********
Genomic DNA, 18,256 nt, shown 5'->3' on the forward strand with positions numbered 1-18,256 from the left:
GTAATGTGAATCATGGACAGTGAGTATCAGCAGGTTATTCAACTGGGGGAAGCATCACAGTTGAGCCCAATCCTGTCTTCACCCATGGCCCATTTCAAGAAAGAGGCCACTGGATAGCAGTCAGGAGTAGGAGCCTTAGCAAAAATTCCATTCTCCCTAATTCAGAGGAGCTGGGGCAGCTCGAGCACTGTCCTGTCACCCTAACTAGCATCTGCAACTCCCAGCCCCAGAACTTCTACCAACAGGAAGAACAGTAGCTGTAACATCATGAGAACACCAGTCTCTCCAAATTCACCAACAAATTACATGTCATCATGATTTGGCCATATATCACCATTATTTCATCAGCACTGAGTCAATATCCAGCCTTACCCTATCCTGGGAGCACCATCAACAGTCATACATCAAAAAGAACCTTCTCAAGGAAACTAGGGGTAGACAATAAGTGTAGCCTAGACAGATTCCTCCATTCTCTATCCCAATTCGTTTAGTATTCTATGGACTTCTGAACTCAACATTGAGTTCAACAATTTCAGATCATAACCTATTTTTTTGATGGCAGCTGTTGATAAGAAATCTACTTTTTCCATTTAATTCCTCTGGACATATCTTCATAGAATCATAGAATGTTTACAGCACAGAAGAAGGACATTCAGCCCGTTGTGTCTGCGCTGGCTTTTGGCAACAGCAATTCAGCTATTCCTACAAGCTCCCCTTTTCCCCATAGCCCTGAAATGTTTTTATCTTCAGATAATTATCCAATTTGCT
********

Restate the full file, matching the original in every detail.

Genomic DNA, 18,256 nt, shown 5'->3' on the forward strand with positions numbered 1-18,256 from the left:
GTAATGTGAATCATGGACAGTGAGTATCAGCAGGTTATTCAACTGGGGGAAGCATCACAGTTGAGCCCAATCCTGTCTTCACCCATGGCCCATTTCAAGAAAGAGGCCACTGGATAGCAGTCAGGAGTAGGAGCCTTAGCAAAAATTCCATTCTCCCTAATTCAGAGGAGCTGGGGCAGCTCGAGCACTGTCCTGTCACCCTAACTAGCATCTGCAACTCCCAGCCCCAGAACTTCTACCAACAGGAAGAACAGTAGCTGTAACATCATGAGAACACCAGTCTCTCCAAATTCACCAACAAATTACATGTCATCATGATTTGGCCATATATCACCATTATTTCATCAGCACTGAGTCAATATCCAGCCTTACCCTATCCTGGGAGCACCATCAACAGTCATACATCAAAAAGAACCTTCTCAAGGAAACTAGGGGTAGACAATAAGTGTAGCCTAGACAGATTCCTCCATTCTCTATCCCAATTCGTTTAGTATTCTATGGACTTCTGAACTCAACATTGAGTTCAACAATTTCAGATCATAACCTATTTTTTTGATGGCAGCTGTTGATAAGAAATCTACTTTTTCCATTTAATTCCTCTGGACATATCTTCATAGAATCATAGAATGTTTACAGCACAGAAGAAGGACATTCAGCCCGTTGTGTCTGCGCTGGCTTTTGGCAACAGCAATTCAGCTATTCCTACAAGCTCCCCTTTTCCCCATAGCCCTGAAATGTTTTTATCTTCAGATAATTATCCAATTTGCT